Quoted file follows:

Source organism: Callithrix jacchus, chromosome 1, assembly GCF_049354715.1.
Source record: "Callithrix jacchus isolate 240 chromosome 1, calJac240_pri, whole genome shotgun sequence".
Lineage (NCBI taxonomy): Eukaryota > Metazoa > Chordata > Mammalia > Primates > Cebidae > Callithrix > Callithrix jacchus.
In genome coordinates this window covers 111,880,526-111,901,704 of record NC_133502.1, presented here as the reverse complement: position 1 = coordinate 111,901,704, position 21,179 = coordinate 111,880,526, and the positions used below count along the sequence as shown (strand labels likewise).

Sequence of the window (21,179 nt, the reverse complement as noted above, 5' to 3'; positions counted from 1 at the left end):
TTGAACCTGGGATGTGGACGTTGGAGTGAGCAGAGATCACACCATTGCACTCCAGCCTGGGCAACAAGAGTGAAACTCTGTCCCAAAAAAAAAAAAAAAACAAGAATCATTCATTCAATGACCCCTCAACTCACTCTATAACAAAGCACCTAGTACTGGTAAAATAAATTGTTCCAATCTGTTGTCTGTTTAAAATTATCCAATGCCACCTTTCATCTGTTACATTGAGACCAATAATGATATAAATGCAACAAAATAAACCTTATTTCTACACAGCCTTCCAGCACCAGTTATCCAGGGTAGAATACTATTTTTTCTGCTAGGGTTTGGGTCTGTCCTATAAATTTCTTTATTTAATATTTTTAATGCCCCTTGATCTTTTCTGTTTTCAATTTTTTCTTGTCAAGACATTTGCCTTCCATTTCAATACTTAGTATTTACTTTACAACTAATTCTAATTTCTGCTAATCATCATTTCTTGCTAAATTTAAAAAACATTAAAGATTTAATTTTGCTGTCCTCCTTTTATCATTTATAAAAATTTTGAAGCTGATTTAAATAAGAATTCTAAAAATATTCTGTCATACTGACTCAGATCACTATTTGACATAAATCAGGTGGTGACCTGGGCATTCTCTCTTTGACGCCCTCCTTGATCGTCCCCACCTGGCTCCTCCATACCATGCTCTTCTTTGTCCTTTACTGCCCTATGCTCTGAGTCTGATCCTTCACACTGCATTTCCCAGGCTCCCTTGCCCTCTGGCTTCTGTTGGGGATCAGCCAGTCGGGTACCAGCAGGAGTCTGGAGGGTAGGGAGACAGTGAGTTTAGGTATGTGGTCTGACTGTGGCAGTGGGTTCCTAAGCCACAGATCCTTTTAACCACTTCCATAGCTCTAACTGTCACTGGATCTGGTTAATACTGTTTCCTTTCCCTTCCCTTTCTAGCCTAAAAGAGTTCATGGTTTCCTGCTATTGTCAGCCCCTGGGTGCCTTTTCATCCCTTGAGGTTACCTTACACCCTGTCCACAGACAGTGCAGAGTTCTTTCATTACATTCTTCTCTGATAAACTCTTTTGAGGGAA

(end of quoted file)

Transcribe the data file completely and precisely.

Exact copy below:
Source organism: Callithrix jacchus, chromosome 1, assembly GCF_049354715.1.
Source record: "Callithrix jacchus isolate 240 chromosome 1, calJac240_pri, whole genome shotgun sequence".
Lineage (NCBI taxonomy): Eukaryota > Metazoa > Chordata > Mammalia > Primates > Cebidae > Callithrix > Callithrix jacchus.
In genome coordinates this window covers 111,880,526-111,901,704 of record NC_133502.1, presented here as the reverse complement: position 1 = coordinate 111,901,704, position 21,179 = coordinate 111,880,526, and the positions used below count along the sequence as shown (strand labels likewise).

Sequence of the window (21,179 nt, the reverse complement as noted above, 5' to 3'; positions counted from 1 at the left end):
TTGAACCTGGGATGTGGACGTTGGAGTGAGCAGAGATCACACCATTGCACTCCAGCCTGGGCAACAAGAGTGAAACTCTGTCCCAAAAAAAAAAAAAAAACAAGAATCATTCATTCAATGACCCCTCAACTCACTCTATAACAAAGCACCTAGTACTGGTAAAATAAATTGTTCCAATCTGTTGTCTGTTTAAAATTATCCAATGCCACCTTTCATCTGTTACATTGAGACCAATAATGATATAAATGCAACAAAATAAACCTTATTTCTACACAGCCTTCCAGCACCAGTTATCCAGGGTAGAATACTATTTTTTCTGCTAGGGTTTGGGTCTGTCCTATAAATTTCTTTATTTAATATTTTTAATGCCCCTTGATCTTTTCTGTTTTCAATTTTTTCTTGTCAAGACATTTGCCTTCCATTTCAATACTTAGTATTTACTTTACAACTAATTCTAATTTCTGCTAATCATCATTTCTTGCTAAATTTAAAAAACATTAAAGATTTAATTTTGCTGTCCTCCTTTTATCATTTATAAAAATTTTGAAGCTGATTTAAATAAGAATTCTAAAAATATTCTGTCATACTGACTCAGATCACTATTTGACATAAATCAGGTGGTGACCTGGGCATTCTCTCTTTGACGCCCTCCTTGATCGTCCCCACCTGGCTCCTCCATACCATGCTCTTCTTTGTCCTTTACTGCCCTATGCTCTGAGTCTGATCCTTCACACTGCATTTCCCAGGCTCCCTTGCCCTCTGGCTTCTGTTGGGGATCAGCCAGTCGGGTACCAGCAGGAGTCTGGAGGGTAGGGAGACAGTGAGTTTAGGTATGTGGTCTGACTGTGGCAGTGGGTTCCTAAGCCACAGATCCTTTTAACCACTTCCATAGCTCTAACTGTCACTGGATCTGGTTAATACTGTTTCCTTTCCCTTCCCTTTCTAGCCTAAAAGAGTTCATGGTTTCCTGCTATTGTCAGCCCCTGGGTGCCTTTTCATCCCTTGAGGTTACCTTACACCCTGTCCACAGACAGTGCAGAGTTCTTTCATTACATTCTTCTCTGATAAACTCTTTTGAGGGAA